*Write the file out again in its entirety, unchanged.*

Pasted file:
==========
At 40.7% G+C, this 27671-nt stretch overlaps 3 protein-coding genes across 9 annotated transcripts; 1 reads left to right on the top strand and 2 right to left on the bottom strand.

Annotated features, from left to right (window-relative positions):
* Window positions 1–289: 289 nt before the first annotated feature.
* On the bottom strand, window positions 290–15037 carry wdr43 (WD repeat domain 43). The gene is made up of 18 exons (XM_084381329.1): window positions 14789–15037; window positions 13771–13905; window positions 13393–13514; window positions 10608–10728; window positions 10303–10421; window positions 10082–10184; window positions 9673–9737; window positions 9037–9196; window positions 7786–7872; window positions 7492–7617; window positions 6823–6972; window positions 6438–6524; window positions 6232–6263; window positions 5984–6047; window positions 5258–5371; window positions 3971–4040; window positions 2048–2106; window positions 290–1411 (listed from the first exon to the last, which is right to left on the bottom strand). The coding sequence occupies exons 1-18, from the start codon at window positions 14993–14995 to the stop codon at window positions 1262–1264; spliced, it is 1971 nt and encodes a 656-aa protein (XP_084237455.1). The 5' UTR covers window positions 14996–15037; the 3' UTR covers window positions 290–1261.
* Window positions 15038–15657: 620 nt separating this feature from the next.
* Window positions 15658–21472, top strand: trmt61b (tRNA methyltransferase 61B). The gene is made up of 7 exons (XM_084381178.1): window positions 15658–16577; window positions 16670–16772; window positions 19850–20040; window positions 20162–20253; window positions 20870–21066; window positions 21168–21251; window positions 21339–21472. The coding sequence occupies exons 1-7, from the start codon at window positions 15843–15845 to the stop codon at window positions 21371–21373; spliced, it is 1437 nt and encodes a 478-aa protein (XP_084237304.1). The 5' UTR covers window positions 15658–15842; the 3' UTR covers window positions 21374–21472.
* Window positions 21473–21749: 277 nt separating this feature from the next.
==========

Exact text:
At 40.7% G+C, this 27671-nt stretch overlaps 3 protein-coding genes across 9 annotated transcripts; 1 reads left to right on the top strand and 2 right to left on the bottom strand.

Annotated features, from left to right (window-relative positions):
* Window positions 1–289: 289 nt before the first annotated feature.
* On the bottom strand, window positions 290–15037 carry wdr43 (WD repeat domain 43). The gene is made up of 18 exons (XM_084381329.1): window positions 14789–15037; window positions 13771–13905; window positions 13393–13514; window positions 10608–10728; window positions 10303–10421; window positions 10082–10184; window positions 9673–9737; window positions 9037–9196; window positions 7786–7872; window positions 7492–7617; window positions 6823–6972; window positions 6438–6524; window positions 6232–6263; window positions 5984–6047; window positions 5258–5371; window positions 3971–4040; window positions 2048–2106; window positions 290–1411 (listed from the first exon to the last, which is right to left on the bottom strand). The coding sequence occupies exons 1-18, from the start codon at window positions 14993–14995 to the stop codon at window positions 1262–1264; spliced, it is 1971 nt and encodes a 656-aa protein (XP_084237455.1). The 5' UTR covers window positions 14996–15037; the 3' UTR covers window positions 290–1261.
* Window positions 15038–15657: 620 nt separating this feature from the next.
* Window positions 15658–21472, top strand: trmt61b (tRNA methyltransferase 61B). The gene is made up of 7 exons (XM_084381178.1): window positions 15658–16577; window positions 16670–16772; window positions 19850–20040; window positions 20162–20253; window positions 20870–21066; window positions 21168–21251; window positions 21339–21472. The coding sequence occupies exons 1-7, from the start codon at window positions 15843–15845 to the stop codon at window positions 21371–21373; spliced, it is 1437 nt and encodes a 478-aa protein (XP_084237304.1). The 5' UTR covers window positions 15658–15842; the 3' UTR covers window positions 21374–21472.
* Window positions 21473–21749: 277 nt separating this feature from the next.